We call it ‘culture fit interview’. And we’d dig deeper, not just staying on the surface. So we could see the truest side of our candidates. Three is that we’d have a procedure for us to double check by having multiple interview rounds. Especially with more important roles. That’s an example in terms of culture fit. And then there’s candidate’s abilities, which is about job fit, are they fit for the job. So we did the same, having a set of question, and assessment criteria and interviews that we could double check to ensure hiring the right person for the right role. That’s how we’re currently doing it.

This reminds me of a story that I learned from the founder of Airbnb when they hired their first employees. There’s a question they’ll alway ask, which is “if you receive a notice saying you only have 1 year to live, would you still work at Airbnb?” The question is just a theory, but when hearing the candidate’s answer, they will see if that person is culture fit and would they commit to Airbnb or not. Maybe in your company, it’ll translate into “enthusiasm”. Is “enthusiasm” the right word? Yes, that’s right. So with that enthusiasm, if they got one year left to live, but they’d still join a company, that shows a huge enthusiasm.

That’s a really nice question, I’ll add it to my list. I think they’ve change it from 1 year to 10 years. the ‘1 year’ was during their early days, but once they’ve grown, they changed it to 10 years so they could have a broader vision of their career. It’s a really cool question! I sometimes would use that too. Yes, it’s really cool! We start when we’re young, we tend to have a passion and a belief in our success in the future. But that comes with us making a lot of working mistakes. Mistakes of the inexperienced. Could you share with us a mistake you’ve made that you regret but you’ve gained a huge lesson from it? Actually, this morning I was just talking with miss To Hong Trang, Deputy General Manager at Digiworld, she is our mentor for this.

She has a really interesting take that I resonate with, which is in a business, there is no right or wrong, it’s just whether the approach work or doesn’t. If we approach the problem as right or wrong, then it’s too heavy and it could slow down the process of trying new things for HR. Because we as humans are afraid of being wrong. So when we look at it that way then HR wouldn’t dare to try new ways. Usually when one way doesn’t work, then I would try another way. It’s much easier, it’s also simpler and works better for me too. So to answer what was my mistake then I’m not sure which decision was really wrong, It’s more like a decision that didn’t work, right? Yea, I would say so.

As for a decision that didn’t work, OpenCommerce is currently testing 3 markets. Which is Vietnam, China and the US. The US market is the one that hasn’t work yet. The main reason why we think it hasn’t work is because the product isn’t market fit. So we had to find the product market fit for it before we could scale. But then my mistake was, even though I’ve worked on product a lot but I still haven’t found the product market fit yet invested a lot into marketing for US market, just because the product has already worked in other markets. This is a really big lesson. Product market fit will varies between markets and when you scale up in a market, the product has to evolve in order to reach the next level of product market fit of a bigger market, right? I’d like to ask something a bit personal.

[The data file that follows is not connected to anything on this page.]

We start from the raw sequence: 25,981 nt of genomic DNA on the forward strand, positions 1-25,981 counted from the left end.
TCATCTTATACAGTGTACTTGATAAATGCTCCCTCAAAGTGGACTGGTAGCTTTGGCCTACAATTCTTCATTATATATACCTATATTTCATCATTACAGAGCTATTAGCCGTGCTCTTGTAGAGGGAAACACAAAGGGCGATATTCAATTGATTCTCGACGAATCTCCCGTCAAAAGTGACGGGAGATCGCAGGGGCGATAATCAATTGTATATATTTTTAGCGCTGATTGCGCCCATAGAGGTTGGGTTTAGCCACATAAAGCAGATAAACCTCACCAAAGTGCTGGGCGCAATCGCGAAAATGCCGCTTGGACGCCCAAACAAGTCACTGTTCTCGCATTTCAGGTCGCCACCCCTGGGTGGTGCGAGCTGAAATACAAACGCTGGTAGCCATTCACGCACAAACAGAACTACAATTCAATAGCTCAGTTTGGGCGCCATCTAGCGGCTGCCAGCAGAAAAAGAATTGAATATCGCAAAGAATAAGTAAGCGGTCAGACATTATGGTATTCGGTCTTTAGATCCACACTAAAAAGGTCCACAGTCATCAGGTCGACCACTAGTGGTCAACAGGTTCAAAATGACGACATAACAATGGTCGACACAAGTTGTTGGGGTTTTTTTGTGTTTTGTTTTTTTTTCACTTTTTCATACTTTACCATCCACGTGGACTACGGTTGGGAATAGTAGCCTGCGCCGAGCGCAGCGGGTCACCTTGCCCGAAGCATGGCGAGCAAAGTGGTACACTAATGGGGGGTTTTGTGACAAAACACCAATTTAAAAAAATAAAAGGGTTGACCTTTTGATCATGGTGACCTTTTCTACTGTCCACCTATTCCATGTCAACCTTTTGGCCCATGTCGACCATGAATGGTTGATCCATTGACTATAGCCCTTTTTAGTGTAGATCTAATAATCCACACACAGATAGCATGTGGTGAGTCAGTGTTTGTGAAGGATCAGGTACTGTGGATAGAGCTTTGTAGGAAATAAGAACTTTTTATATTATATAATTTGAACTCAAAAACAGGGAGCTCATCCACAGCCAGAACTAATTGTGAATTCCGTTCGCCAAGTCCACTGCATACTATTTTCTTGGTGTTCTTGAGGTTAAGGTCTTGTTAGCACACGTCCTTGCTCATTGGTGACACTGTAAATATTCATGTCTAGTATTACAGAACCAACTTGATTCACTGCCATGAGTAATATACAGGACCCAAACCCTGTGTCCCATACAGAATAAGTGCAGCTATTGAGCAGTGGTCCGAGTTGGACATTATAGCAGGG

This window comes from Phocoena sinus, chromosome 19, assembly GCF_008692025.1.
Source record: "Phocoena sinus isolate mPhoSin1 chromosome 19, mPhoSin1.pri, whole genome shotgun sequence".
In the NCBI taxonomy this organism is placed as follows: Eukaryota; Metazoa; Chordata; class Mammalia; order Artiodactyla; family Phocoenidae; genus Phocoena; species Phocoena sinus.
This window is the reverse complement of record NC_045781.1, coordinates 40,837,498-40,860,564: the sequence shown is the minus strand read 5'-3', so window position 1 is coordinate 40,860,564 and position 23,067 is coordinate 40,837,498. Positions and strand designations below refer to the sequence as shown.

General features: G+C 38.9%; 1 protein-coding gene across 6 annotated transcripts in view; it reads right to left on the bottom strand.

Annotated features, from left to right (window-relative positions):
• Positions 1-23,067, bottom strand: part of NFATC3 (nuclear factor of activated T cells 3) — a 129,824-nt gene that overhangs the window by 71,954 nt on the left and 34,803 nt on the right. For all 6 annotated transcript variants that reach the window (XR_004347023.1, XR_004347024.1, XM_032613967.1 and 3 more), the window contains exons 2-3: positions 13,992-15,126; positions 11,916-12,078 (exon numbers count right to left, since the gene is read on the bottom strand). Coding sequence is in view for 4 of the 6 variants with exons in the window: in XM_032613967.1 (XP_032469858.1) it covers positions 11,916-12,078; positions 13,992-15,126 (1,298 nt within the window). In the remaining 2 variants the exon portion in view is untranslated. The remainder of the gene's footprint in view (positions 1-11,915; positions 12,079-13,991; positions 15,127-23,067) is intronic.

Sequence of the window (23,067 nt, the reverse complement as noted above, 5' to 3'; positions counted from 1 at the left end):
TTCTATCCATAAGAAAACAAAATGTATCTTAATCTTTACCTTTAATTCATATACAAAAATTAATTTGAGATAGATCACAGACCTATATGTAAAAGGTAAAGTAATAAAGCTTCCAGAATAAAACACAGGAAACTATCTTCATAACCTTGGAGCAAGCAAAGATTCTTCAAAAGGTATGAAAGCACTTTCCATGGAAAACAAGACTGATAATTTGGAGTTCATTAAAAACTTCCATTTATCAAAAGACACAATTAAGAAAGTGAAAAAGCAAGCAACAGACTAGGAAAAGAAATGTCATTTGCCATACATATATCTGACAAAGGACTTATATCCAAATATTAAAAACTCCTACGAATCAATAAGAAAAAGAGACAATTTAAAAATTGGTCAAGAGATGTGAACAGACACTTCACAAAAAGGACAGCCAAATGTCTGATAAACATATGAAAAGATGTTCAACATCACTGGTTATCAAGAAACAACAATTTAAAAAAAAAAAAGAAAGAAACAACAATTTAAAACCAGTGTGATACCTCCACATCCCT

I find that founders of a startup, especially ones that grows really fast, they have to face a lot of challenges. And we’re only human, we can’t be positive all the time. Even though we try our best to keep up that positive attitude. So this question may be a bit tough. Which is when was the last time you wanted to quit? How were you feeling at that moment? And why did you chose to continue? I haven’t reach to the point where I want to quit yet. I would say I really enjoy working. But it does exhaust me sometimes. In business, there will always be some kind of problem. Small boat, small waves big boat, big waves right? And I’ve been working constantly for 10 years so sometimes, I do get burned out.

When that happens, I’d “turned off” myself for a few days by going on a trip. After fully charged, I’d be ready to continue. And for why I chose to continue until now, it goes back to the reason why I started. Which is to create values for our communities. And the values of OpenCommerce is to “empower ECommerces brands to launch, grow and succeed” We wanted to support ECommerce business to start, grow and scale up globally. That’s why I started and continue until today. Thank you for sharing! With a spirit like that, OpenCommerce will be with global growth and success. And with that success, you could support millions of small businesses or startups with this business model.

I’m really proud that I know someone from a startup like OpenCommerce, who is giving amazing contributions. Now, I won’t ask you questions that are more serious anymore. This would just be a fun and fast round. It’s like questions for Tiktokers. Just fun questions to answer in 60 seconds. Let’s call it the “Lightning round”! This is a new format for season 2! So listeners could learn more about the guest. Your first question for the Lightning round is What do you like the most about your job? Always changing and always have new things to learn. What do you hate about your job but have to do it anyway? I can’t think of one right now.